Adding another, younger, person to your self-managed super fund is not as complex as it sounds and aside from extending the life of the fund, there are other benefits too.
By Michael Mekhitarian
There are good reasons to consider bringing a younger person into your self-managed super fund, (SMSF) not least of all is the fact that it can extend the life of the fund well beyond its current expectancy.
But, I’ll be straight up: This is not the right strategy for every SMSF, however it is worthwhile considering, because it can be beneficial in numerous ways.
Firstly, there’s the cash injection. Bringing in a new, younger, member who has potentially many more working years ahead of them gives your SMSF more funds because you’re directing an additional minimum of 9.5% of their salary each year into the fund. This can help with managing debt and other ongoing expenses, taking the pressure off cash flow.
This extra money can also assist the SMSF in funding retirement pensions for older members who have already, or are in the process of, transitioning to retirement.
The key to whether this strategy works depends on how member balances are treated. This is how many of the larger funds operate – they maintain and manage their assets and are still able to pay out pensions.
Having additional financial contributions from a new member can also open up a wider variety of opportunities for greater diversification within the current investment portfolio.
One specific area where this might be beneficial is purchasing property. Because banks have tightened lending criteria, introducing a new member, and therefore having more funds in the total SMSF pool, could make the fund more attractive to lenders because it improves your ability to service a loan.
Of course, a new member will also bring a fresh perspective to the current portfolio … and change can be good if it’s managed wisely.
It can also be advantageous when a child or younger relative joins the family business and the business premises are owned by the SMSF – transition to the next generation is simpler.
Another consideration of course is that a younger person may be able to take over the management reigns of the SMSF as older members look to step down, work part-time, or retire completely.
For the new member there are also advantages, including the fact that they’re taking an active interest and a ‘hands on’ role in managing the fund, which is their superfund too.
It’s an opportunity to learn a different set of financial and investment skills and gives them more of a ‘vested interest’ in the business, encouraging loyalty and longevity of employment.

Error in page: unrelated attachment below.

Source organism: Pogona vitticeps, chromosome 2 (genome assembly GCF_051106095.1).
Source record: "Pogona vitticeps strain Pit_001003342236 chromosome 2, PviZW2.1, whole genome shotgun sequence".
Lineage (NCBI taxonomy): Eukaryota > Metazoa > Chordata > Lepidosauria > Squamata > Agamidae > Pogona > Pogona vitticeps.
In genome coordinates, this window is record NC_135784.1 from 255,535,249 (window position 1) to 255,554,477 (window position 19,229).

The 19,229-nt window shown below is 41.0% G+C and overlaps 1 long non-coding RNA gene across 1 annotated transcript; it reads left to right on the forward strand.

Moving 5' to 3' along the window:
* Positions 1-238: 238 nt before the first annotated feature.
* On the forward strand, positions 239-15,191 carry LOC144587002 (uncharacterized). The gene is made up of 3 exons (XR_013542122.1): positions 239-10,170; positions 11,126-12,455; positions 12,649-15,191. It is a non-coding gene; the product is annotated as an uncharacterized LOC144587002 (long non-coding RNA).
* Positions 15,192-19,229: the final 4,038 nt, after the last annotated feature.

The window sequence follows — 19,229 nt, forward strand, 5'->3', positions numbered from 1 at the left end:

Of course, there are pros and cons with every decision, and every SMSF is different. It’s absolutely vital that existing SMSF members debate all the issues at length to ensure they are comfortable with introducing a new member, and that it’s beneficial for the fund overall.
Risks versus the benefits need to be weighed carefully, and it’s a decision that shouldn’t be rushed.
It’s also important to conduct all the appropriate checks and balances on the new member, to ensure they’re the right person to bring in. It’s vital that the new member is equipped and informed enough to take on the responsibilities that may lie ahead if the succession plan involves this person eventually taking over the management of the fund.
SMSF funds can now have up to six members. It is relatively simple to add a new member to your SMSF, not so simple to undo, so every member within the SMSF needs to be comfortable with the decision. The SMSF must have minuted all of the discussions and ensuing agreements. Declarations need to be signed. You must also inform the ATO.
It’s important to remember that the sole purpose of the SMSF is to fund retirement, and any decisions should be made with this simple objective in mind.
It’s also important to remember that SMSFs are governed by complex legislation and there have been significant changes in recent years. Compliance with these regulations is critical at every step, and the best way forward is to get professional advice.
And if you make changes, then check that you have the right insurance in place.
If we can help you structure or make changes to your SMSF, then please, contact us.
This is general advice only and should not be treated as personal advice.
Always seek professional advice that consider your personal needs when making financial or investment decisions or changes to your SMSF.